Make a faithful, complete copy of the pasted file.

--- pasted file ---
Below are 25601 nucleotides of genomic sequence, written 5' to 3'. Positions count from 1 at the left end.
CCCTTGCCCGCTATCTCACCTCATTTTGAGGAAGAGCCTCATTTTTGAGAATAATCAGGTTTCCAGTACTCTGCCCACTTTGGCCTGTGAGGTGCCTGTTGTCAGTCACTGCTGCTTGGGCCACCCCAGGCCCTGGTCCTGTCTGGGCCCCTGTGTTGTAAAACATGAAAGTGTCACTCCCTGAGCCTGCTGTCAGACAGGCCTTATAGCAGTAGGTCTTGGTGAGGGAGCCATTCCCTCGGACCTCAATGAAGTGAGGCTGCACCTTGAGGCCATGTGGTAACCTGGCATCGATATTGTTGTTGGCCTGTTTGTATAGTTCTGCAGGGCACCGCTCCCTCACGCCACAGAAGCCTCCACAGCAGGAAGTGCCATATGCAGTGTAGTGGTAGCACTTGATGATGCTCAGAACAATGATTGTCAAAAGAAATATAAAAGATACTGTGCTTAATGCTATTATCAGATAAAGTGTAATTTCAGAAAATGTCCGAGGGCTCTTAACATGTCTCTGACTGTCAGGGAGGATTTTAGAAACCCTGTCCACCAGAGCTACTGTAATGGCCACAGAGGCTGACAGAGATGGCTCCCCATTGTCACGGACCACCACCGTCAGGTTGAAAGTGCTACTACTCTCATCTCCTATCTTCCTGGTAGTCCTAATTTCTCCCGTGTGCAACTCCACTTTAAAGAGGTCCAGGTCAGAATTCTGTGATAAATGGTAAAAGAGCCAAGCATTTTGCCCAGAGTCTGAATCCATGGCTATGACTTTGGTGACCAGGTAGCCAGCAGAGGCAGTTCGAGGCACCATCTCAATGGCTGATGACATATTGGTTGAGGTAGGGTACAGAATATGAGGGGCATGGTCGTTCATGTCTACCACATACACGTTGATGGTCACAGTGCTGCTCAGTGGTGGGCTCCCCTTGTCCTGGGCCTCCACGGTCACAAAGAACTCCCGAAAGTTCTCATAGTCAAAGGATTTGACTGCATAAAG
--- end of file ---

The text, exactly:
Below are 25601 nucleotides of genomic sequence, written 5' to 3'. Positions count from 1 at the left end.
CCCTTGCCCGCTATCTCACCTCATTTTGAGGAAGAGCCTCATTTTTGAGAATAATCAGGTTTCCAGTACTCTGCCCACTTTGGCCTGTGAGGTGCCTGTTGTCAGTCACTGCTGCTTGGGCCACCCCAGGCCCTGGTCCTGTCTGGGCCCCTGTGTTGTAAAACATGAAAGTGTCACTCCCTGAGCCTGCTGTCAGACAGGCCTTATAGCAGTAGGTCTTGGTGAGGGAGCCATTCCCTCGGACCTCAATGAAGTGAGGCTGCACCTTGAGGCCATGTGGTAACCTGGCATCGATATTGTTGTTGGCCTGTTTGTATAGTTCTGCAGGGCACCGCTCCCTCACGCCACAGAAGCCTCCACAGCAGGAAGTGCCATATGCAGTGTAGTGGTAGCACTTGATGATGCTCAGAACAATGATTGTCAAAAGAAATATAAAAGATACTGTGCTTAATGCTATTATCAGATAAAGTGTAATTTCAGAAAATGTCCGAGGGCTCTTAACATGTCTCTGACTGTCAGGGAGGATTTTAGAAACCCTGTCCACCAGAGCTACTGTAATGGCCACAGAGGCTGACAGAGATGGCTCCCCATTGTCACGGACCACCACCGTCAGGTTGAAAGTGCTACTACTCTCATCTCCTATCTTCCTGGTAGTCCTAATTTCTCCCGTGTGCAACTCCACTTTAAAGAGGTCCAGGTCAGAATTCTGTGATAAATGGTAAAAGAGCCAAGCATTTTGCCCAGAGTCTGAATCCATGGCTATGACTTTGGTGACCAGGTAGCCAGCAGAGGCAGTTCGAGGCACCATCTCAATGGCTGATGACATATTGGTTGAGGTAGGGTACAGAATATGAGGGGCATGGTCGTTCATGTCTACCACATACACGTTGATGGTCACAGTGCTGCTCAGTGGTGGGCTCCCCTTGTCCTGGGCCTCCACGGTCACAAAGAACTCCCGAAAGTTCTCATAGTCAAAGGATTTGACTGCATAAAG